FYI, we are auctioning off a very rare, collectible game on eBay (listing here):
This auction is for the RARE 1904 card game Competition, or Department Store in used but nearly complete condition.
This game has been attributed to Elizabeth Magie by the George Glazer Gallery of New York, sellers of antiquarian globes, maps and prints in New York City. This would make it her first published game, predating the first commercial version of The Landlord’s Game by two years.
The Landlord’s Game was invented and patented by Lizzie J. Magie (also known as Elizabeth Magie Phillips), a follower of economist Henry George (1839-1897), popularizer of the “Single Tax.” Her intention was to use her game to keep Henry George’s ideas alive after his death. His most famous work was the book Progress and Poverty.
This game is of great historical importance, since it is quite possible that The Landlord’s Game was first developed as a card game before it acquired a board. Thematically, Competition or Department Store is a precursor of her later game Bargain Day (published by Parker Brothers in 1937), which also had a department store shopping theme.
We do know that Elizabeth Magie invented other card games besides this. In 1910, Parker Brothers published her game Mock Trial, and her final patent, issued in the mod-1920s, was for an educational card game. This auction also includes an extremely rare Parker Brothers advertising flyer from 1910 that promotes Mock Trial (pictured).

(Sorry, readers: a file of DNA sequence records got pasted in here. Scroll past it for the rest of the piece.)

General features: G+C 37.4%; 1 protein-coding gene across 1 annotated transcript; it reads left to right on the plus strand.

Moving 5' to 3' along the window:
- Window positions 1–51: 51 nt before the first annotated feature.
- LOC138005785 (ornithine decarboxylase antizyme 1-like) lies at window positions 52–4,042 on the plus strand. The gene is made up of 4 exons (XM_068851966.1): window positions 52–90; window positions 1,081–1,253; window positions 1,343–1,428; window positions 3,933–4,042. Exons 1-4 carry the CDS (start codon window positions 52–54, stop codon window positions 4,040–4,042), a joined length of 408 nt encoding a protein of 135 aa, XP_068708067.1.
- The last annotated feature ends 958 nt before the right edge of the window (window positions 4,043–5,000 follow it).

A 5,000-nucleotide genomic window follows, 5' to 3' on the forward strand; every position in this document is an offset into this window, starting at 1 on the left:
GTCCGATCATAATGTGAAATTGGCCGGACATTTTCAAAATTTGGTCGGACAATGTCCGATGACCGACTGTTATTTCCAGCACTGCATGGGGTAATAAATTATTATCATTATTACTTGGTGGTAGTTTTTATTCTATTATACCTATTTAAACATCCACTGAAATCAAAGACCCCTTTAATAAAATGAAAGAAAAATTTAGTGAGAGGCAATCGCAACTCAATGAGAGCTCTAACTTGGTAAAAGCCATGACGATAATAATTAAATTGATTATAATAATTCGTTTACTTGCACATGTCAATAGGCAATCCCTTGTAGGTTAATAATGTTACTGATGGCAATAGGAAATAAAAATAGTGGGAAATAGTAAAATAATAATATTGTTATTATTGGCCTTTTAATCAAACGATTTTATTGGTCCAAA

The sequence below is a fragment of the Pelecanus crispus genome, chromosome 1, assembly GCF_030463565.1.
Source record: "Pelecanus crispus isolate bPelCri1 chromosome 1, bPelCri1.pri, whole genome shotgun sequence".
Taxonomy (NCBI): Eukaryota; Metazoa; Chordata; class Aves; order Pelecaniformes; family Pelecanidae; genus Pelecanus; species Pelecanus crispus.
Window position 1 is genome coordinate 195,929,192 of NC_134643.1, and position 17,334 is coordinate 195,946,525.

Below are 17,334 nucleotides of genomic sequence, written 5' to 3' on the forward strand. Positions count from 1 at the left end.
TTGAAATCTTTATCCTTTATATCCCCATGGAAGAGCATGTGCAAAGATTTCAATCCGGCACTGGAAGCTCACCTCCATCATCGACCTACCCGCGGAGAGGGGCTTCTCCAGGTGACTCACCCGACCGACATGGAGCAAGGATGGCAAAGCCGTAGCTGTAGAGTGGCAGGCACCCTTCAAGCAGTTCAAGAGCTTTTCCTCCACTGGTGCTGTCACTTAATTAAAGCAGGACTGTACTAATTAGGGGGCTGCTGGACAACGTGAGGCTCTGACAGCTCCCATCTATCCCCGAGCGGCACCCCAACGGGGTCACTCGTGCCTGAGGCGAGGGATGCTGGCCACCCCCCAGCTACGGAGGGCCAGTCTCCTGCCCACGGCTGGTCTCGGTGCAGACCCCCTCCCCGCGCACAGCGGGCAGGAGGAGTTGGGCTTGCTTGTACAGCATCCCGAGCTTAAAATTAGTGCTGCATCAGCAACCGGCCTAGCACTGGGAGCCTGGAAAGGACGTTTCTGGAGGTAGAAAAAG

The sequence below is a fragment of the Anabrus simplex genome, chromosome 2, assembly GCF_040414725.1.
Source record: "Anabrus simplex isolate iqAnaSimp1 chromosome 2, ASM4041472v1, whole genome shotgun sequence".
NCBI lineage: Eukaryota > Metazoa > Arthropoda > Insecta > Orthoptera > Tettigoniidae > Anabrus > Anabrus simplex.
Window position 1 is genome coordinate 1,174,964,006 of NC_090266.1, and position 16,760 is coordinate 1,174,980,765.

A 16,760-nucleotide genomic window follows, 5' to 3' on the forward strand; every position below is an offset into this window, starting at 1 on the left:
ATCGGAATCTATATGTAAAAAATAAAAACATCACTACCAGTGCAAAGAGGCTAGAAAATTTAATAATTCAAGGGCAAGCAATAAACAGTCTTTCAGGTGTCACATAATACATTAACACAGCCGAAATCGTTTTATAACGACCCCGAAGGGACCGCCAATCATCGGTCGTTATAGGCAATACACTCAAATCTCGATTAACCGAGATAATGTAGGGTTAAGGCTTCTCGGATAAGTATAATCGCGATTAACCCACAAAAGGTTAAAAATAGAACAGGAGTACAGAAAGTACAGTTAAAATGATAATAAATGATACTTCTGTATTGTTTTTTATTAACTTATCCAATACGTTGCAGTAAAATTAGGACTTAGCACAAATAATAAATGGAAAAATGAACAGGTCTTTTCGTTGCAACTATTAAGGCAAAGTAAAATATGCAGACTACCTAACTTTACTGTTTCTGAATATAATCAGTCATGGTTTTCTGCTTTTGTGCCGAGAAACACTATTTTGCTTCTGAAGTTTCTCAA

This game includes:
106 cards (should be 107, plus one card that should be glued to the outside of the box)
59 White Discs (should be 100)
17 Red Discs (should be 25)
We will include high quality reproductions of the two missing cards, plus a copy of the game rules.* The red and white paper discs should be quite easy to supplement, meaning you can actually play this game just as people did 112 years ago.
I do not know of ANY early Monopoly game collector who has even a partial version of this extremely rare game. This is only the second example I have seen in over 10 years of collecting. Even the Strong Museum of American Play in Rochester, NY has only a partial set with a lot fewer pieces than this one.
The discs represent play money that makes up a Bank. Each player becomes their own store, and receives an inventory card plus several letter cards. These are arranged to form words that represent inventory stock. There are cards for Checks, a Fire Sale, a Bargain Sale, Bills, a Financial Panic, a Cyclone and a Fire. There are also cards for Fire Insurance.
The winner is the first player to collect $50.
*Her name is misspelled as “Magee” on the rules.